Writing too many lines of code without adequate tests.

  • This is the number one cause of things grinding to a halt in my experience. – Paddyslacker Sep 19 '10 at 17:13
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    @Paddyslacker: more test = more productive? Huh? Only for people who shouldn't be in programming in the first place. Test can be useful but "the number one cause of things grinding to a halt"? Are you serious? – n1ckp Oct 22 '10 at 14:41
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    @n1ck: Yes, I'm serious. The code gets into an unmaintainable state and the lack of tests and testability of the code base means that each new feature becomes more & more difficult to add. I find it amusing that you think that you think people who write more tests "shouldn't be in programming in the first place." So Roy Osherove, Michael Feathers, Uncle Bob, Kent Beck etc. shouldn't be in programming then? – Paddyslacker Oct 22 '10 at 15:13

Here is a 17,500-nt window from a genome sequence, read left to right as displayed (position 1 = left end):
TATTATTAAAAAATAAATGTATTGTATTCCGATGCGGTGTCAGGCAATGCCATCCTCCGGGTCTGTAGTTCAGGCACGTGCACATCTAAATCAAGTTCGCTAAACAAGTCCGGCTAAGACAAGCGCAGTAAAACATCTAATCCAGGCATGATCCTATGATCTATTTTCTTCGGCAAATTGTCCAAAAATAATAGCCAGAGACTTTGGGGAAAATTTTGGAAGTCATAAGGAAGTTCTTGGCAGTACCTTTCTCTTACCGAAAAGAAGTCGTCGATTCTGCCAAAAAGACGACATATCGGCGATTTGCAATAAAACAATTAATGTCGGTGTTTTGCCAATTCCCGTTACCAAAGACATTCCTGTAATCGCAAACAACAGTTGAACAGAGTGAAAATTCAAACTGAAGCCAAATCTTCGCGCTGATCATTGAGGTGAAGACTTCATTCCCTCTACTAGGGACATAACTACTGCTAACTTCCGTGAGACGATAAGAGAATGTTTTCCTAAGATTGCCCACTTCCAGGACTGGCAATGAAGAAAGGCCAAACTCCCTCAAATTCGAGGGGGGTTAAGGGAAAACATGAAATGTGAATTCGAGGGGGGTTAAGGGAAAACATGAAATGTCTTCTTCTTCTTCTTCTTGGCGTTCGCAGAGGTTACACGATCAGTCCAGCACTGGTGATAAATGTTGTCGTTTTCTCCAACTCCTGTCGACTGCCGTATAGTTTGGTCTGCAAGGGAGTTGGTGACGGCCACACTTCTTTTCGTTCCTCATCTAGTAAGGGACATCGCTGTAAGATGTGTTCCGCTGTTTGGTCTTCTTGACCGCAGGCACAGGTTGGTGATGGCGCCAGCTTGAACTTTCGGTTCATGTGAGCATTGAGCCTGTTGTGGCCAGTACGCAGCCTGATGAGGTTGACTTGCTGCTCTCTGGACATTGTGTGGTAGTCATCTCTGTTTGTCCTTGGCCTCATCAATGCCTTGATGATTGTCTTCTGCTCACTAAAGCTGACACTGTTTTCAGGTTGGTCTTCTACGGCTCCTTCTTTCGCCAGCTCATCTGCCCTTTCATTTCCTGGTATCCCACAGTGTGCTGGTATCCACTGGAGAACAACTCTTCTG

• @Paddyslacker: I don't know. Never saw them code. Maybe they should be better in management from your description? And why do code get unmaintainable because of lack of test exactly? Test make poor code great by some kind of magic maybe? – n1ckp Oct 22 '10 at 16:24
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    @n1ck, tests do not pay of when writing the code initially, but makes an enormeous lot of difference when having to maintain the code later. – user1249 Oct 22 '10 at 17:59

Lack of high quality coffee.

  • Or lack of good soda. I miss so much decaffeinated diet cherry coke! In my country I can get only diet coke, or decaffeinated coke, and not cherry coke at all :-( – Wizard Sep 13 '10 at 22:52